Meet Mahendra Wagh, a first-year MBA student at SIBM Bengaluru. Mahendra hails from Mumbai and is an Electronics Engineer. Post his engineering, he worked for 4 months at a startup as a Digital Operations Associate. However, he soon realised his true calling lay elsewhere. After deliberating over various career paths, he chose MBA as he felt that it provided him with the best mix of academic rigour, industry exposure and job opportunities.
The hard work paid off and he scored 98.92 %ile in SNAP. After the interview season, when the final results came he chose to join SIBM Bengaluru, among the other offers he had. Mahendra is an avid sports buff and literature enthusiast. Having a keen interest in stocks and the financial markets, he plans to pursue Finance in the second year of his MBA.
Did your educational background help you during test prep? Did it help you in subsequent rounds (GE-PI-WAT)?
Yes, being an Engineer I could adapt quickly to the type of problems asked in the Quant section. However, these problems still required sufficient amount of practice. During my school days, I was the chief editor of the school magazine and wrote a lot of essays and articles. This coupled with my love for reading meant that I had little difficulty in navigating through the Verbal section.
Yes, in the GE-PI-WAT rounds to have a good grasp over vocabulary and diction always leaves a positive impression on the panellists.
What was your strong/weak section and what was your overall test-taking strategy?
Verbal was my strongest section. Therefore, I focused on maximising my score in it. For, Quant and Data Interpretation practising is the key. I solved problems from past year’s SNAP question papers to understand the difficulty level and the depth of the questions asked. Overall, I solved all the SNAP question papers of last 5 years. I believe this is the best strategy to align your efforts with the requirements and demands of each entrance exam.
What was your strategy for individual sections (Quant/Verbal/Data Interpretation/General Awareness/Reading Comprehension)?
As mentioned above, solving previous years’ papers was my go-to strategy for all sections. Apart from this, timing your mock attempts and finding an optimum time distribution for all the sections, is the key to get a good score on the exam. For GK, I made use of the handouts given in the ‘Coffee with SIBM’ sessions. A good number of GK questions in the exam came from these handouts.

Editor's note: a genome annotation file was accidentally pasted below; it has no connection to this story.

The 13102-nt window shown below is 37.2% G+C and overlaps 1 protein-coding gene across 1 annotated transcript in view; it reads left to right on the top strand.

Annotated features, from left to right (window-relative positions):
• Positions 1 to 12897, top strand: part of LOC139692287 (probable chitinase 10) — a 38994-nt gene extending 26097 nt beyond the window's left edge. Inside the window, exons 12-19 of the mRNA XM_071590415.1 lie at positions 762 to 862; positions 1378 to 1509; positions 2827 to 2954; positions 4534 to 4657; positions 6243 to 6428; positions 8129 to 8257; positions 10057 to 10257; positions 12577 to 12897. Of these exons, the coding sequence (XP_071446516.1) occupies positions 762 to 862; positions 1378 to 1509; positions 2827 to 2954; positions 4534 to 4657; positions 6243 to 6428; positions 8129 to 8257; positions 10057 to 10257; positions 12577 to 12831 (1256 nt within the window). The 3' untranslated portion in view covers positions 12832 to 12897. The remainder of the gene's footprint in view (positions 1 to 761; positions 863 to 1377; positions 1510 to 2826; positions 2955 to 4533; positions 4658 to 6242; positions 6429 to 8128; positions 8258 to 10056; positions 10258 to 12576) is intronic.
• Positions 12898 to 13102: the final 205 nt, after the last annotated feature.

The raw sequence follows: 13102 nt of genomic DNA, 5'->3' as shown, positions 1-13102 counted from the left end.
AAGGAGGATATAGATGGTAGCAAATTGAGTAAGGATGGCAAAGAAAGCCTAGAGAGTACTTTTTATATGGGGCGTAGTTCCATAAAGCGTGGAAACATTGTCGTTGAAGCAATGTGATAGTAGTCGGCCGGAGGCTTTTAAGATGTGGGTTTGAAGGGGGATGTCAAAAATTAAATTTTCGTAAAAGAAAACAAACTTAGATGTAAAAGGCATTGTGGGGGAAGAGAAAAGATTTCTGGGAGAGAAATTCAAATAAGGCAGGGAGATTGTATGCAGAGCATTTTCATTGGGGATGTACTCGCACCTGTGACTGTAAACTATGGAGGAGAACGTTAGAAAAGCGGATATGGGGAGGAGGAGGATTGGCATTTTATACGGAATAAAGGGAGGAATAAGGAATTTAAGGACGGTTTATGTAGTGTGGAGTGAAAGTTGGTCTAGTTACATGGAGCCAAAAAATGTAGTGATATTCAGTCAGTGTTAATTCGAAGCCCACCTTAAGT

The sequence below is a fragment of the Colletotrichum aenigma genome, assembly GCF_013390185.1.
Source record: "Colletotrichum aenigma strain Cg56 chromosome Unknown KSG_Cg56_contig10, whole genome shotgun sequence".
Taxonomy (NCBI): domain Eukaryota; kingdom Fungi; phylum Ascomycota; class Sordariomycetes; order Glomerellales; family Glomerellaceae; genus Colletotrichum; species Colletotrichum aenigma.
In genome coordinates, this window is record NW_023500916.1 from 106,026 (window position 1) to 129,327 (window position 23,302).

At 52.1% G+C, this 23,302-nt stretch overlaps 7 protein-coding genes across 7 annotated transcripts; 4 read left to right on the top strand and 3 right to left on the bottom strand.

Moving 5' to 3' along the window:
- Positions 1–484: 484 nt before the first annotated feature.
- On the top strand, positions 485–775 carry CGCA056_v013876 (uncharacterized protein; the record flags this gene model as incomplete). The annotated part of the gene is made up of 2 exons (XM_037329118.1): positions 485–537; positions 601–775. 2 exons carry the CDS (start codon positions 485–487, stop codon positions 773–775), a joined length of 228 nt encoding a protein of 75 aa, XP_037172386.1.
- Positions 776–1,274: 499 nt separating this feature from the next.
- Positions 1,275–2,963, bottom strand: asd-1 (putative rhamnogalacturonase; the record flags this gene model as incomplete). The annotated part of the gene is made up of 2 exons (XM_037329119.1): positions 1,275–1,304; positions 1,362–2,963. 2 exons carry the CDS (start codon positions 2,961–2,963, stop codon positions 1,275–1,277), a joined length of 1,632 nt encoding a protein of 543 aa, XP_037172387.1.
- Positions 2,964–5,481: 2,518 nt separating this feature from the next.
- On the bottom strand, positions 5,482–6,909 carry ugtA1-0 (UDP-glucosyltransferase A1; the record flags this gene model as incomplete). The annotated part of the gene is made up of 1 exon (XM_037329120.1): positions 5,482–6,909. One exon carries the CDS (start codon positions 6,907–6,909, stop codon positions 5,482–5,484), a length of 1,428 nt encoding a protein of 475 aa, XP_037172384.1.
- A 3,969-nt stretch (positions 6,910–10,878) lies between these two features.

What do you think you did right during test prep? What was it that you did right on Test Day?
On the Test Day, I felt the question paper pattern and the questions asked were very similar to those I had been practising. My efforts to re-calibrate my preparation using past year’s papers paid off. Also, on the day of the exam, I feel keeping your mind and body fresh is key to give your best shot. I ensured that I slept for at least 6 hours and made it a point to have a bath in the morning. This may sound trivial but goes a long way in ensuring that one is at one’s peak in the exam. Reading 1 or 2 newspaper articles of your interest half an hour before the exam helps you to warm yourself up for reading the RC passages in the exam and building speed.
What was your strategy for the D-Day and what do you think you executed the Best on the D- Day?
One of my Chemistry teachers once told me “Fight till the last moment, till the bell rings. Give it your best shot.” His words still ring in my ears and I have followed his advice whole-heartedly to date. I tried my best to implement the same on the SNAP day. I executed the time distribution to various sections that I had mapped out religiously before. This helped me in maximising my score in the exam.
How did you prepare for the group discussion? What was the topic and how did you tackle the GD round?
I had attended a few mock GD rounds in my coaching centre; the tips they gave me there proved to be really useful. GDs are all about assertiveness and making your voice heard. However, one should be cautious of not being rude or dominating. Also, making a good number of entries in the discussion is critical to get noticed. The topic of our GD was ‘Science vs Religion’. It was conveyed to us via an image which flashed for 30 seconds. One needs to be street smart to spot those tiny windows In GDs and should grab them with both hands.
What resources did you use to refer while preparing for the essay writing? (Please mention the topic)
The topic of my WAT session was same as that of the GD i.e. ‘Science vs Religion’. I relied on my regular newspaper reading and books that I read in the past to get me through. If you have these two resources at your disposal, then in the heat of the moment, you automatically come up with good sentences and phrases.
How was the interview experience like? What was your preparation strategy and how did the interview turn out to be?
The interview experience was a roller-coaster ride. Since I hail from Mumbai and my surname ‘Wagh’ means Tiger in Marathi; one of the panellists established a link between me and Bal Thackeray! Half of my interview revolved around discussing his political ideology - ‘Natives vs Outsiders’ debate. However, the two panellists were convinced by the arguments I offered and then the interview moved onto to my academic background. I relied on the mock Interviews I had given in my coaching centre and the feedback they gave me proved to be very useful. I also saw a few videos of mock interviews online which came handy.